Abstract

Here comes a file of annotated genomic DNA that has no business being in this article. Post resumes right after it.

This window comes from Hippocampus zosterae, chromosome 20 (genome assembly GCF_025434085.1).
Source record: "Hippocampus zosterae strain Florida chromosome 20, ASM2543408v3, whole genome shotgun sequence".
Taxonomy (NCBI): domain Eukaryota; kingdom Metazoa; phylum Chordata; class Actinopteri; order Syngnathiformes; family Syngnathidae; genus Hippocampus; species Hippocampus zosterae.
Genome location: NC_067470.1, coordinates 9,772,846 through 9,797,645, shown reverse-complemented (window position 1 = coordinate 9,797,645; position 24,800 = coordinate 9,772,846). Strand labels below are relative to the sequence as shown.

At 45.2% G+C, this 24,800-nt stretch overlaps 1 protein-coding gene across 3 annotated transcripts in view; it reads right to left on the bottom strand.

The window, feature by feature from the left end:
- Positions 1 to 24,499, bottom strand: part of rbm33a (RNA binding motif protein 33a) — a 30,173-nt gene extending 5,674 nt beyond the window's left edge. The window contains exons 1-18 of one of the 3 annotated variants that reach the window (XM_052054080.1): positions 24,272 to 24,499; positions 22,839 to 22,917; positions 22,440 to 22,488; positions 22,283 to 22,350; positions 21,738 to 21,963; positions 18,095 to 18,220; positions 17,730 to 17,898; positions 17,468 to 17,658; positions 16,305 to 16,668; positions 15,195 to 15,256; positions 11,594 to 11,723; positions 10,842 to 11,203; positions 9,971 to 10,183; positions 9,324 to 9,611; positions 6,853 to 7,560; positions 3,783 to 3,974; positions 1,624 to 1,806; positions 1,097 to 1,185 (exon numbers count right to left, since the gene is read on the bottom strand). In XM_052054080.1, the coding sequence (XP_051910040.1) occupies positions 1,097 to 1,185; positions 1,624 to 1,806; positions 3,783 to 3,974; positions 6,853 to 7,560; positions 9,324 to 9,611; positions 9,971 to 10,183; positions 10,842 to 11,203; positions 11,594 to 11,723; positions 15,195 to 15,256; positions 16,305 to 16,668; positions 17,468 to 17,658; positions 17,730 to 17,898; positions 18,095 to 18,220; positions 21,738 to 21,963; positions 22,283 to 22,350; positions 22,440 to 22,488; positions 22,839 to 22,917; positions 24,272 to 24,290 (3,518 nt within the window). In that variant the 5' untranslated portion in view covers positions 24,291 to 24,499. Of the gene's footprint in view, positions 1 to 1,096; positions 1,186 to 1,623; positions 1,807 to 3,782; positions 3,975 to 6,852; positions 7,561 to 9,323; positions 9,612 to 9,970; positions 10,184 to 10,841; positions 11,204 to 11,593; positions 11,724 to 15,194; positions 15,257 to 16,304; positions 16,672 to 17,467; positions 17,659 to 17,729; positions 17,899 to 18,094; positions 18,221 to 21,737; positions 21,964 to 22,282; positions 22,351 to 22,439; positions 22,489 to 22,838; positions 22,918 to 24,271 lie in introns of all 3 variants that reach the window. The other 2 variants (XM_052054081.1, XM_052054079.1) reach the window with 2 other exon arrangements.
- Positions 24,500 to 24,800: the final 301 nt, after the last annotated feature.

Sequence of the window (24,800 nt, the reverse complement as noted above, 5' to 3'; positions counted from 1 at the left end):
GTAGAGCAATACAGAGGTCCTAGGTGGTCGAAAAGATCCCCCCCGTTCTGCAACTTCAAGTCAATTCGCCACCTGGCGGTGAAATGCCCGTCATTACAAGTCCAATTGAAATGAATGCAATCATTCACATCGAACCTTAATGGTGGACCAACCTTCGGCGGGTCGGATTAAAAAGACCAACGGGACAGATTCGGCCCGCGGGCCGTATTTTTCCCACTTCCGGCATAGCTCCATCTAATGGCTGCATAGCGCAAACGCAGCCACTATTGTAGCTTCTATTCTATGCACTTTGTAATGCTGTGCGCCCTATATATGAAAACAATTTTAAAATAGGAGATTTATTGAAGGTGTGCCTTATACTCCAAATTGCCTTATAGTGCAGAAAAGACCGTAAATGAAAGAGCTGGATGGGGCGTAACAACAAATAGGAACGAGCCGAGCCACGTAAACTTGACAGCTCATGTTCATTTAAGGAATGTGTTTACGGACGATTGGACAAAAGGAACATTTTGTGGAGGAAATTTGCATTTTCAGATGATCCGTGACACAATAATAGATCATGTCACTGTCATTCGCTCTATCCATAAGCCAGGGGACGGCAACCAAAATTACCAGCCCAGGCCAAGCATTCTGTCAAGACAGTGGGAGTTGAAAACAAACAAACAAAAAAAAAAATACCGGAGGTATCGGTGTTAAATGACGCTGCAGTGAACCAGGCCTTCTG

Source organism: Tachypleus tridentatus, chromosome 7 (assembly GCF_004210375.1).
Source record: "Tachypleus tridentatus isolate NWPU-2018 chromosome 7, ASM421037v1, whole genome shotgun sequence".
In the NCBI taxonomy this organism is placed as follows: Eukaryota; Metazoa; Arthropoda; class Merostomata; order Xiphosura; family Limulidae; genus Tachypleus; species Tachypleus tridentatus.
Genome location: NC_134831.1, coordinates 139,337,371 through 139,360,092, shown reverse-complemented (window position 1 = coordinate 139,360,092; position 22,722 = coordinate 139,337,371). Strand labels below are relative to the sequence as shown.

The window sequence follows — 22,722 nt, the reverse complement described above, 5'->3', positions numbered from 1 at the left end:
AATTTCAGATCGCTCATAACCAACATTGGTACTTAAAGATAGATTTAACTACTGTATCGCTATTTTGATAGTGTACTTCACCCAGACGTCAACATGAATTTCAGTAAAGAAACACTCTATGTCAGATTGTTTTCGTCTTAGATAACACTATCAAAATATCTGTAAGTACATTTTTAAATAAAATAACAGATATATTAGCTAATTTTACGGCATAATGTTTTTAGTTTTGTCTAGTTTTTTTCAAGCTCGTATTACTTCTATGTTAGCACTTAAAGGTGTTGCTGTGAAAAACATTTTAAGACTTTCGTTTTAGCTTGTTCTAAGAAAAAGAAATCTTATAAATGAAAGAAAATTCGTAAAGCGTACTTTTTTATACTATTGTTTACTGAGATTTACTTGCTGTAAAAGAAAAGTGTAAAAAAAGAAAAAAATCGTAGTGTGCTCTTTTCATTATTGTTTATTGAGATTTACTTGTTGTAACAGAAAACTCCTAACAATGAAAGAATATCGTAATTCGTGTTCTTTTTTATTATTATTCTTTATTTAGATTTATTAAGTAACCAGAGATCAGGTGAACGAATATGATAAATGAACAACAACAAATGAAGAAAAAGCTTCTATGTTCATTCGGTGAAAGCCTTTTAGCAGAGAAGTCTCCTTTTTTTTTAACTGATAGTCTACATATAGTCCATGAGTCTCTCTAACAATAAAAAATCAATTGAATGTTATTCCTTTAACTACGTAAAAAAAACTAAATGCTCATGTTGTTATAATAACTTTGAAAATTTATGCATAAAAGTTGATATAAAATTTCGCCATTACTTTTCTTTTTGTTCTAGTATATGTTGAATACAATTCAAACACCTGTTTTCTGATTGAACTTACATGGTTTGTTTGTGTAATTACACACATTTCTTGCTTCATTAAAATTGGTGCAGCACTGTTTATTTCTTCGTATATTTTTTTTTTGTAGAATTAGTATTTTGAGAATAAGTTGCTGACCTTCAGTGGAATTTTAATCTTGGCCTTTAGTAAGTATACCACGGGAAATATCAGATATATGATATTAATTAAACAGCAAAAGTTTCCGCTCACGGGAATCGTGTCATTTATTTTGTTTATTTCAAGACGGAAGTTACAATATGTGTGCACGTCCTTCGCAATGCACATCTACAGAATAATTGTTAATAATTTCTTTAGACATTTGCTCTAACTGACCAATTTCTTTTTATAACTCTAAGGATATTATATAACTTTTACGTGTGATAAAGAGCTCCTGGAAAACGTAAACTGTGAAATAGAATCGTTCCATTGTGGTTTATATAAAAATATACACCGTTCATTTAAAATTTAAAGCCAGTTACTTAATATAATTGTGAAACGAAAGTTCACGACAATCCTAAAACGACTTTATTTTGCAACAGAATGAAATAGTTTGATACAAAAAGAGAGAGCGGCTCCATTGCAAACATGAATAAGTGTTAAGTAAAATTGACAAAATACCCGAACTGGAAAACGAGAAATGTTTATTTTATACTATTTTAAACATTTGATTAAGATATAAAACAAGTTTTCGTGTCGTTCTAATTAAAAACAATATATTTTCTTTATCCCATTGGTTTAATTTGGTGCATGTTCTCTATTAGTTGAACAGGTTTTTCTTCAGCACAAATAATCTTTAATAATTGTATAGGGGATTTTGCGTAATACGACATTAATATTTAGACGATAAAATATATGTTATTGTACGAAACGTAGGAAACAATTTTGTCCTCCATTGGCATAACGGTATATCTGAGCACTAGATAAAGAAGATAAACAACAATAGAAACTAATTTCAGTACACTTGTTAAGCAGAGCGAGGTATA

Determination of the relationships between the southern, marine-dominated Miocene basins of south central Turkey and their continental hinterland in southern Turkey has traditionally been frustrated by the apparent absence of basin remnants within the Taurus Mountains. The Dikme basin, which seems to be an enclave of basin remnants within the Aladağ Mountains (Eastern Taurides), consists mainly of coarse-grained continental sediments of various facies. These mostly early–middle Miocene sediments were studied to determine the depositional environments and the factors controlling the basin formation and basin fill architecture, to attempt to close the information gap between the Adana Basin to the south and central Anatolian Miocene further to the north. A generally southwest-flowing axial fluvial system and interfingering coarse-grained marginal alluvial clastics derived from northwest and southeast were identified. The marginal facies to the northwest is bounded by a N 55° E-running structural lineament, that starts from the Ecemiş Fault Zone and in digital elevation models extends toward the north of the study area. Along this lineament, Miocene sediments onlap steep fault-line escarpments. Certain Miocene levels are tectonically disrupted, and an intraformational unconformity and boulder conglomerates are also well-developed in the Miocene sequence. The southeast boundary is similarly defined by a NE-trending fault that periodically elevated the adjacent Tufanbeyli autochthon, producing coarse clastics from this area. This boundary fault also induced fining-upwards vertical patterns and synsedimentary deformation in the marginal facies. Additionally, the central part of the basin exhibits a distinct fault-defined morphology characterized by small-scale (tens of metres to 150 m high) valley-and-sill topography. A thin marine interval was also encountered in the southernmost part of the basin, indicating that the clastic system originating around this area debouched into a Miocene sea situated further to the south. The proposed palaeogeography and basin fill model suggests that the Dikme basin and similar Miocene remnants, all controlled mainly by a northeast-running extensional or transtensional fault system, may have been parts of the terrestrial hinterland that supplied sediment to rapidly subsiding marine areas further south, such as the Adana Basin.

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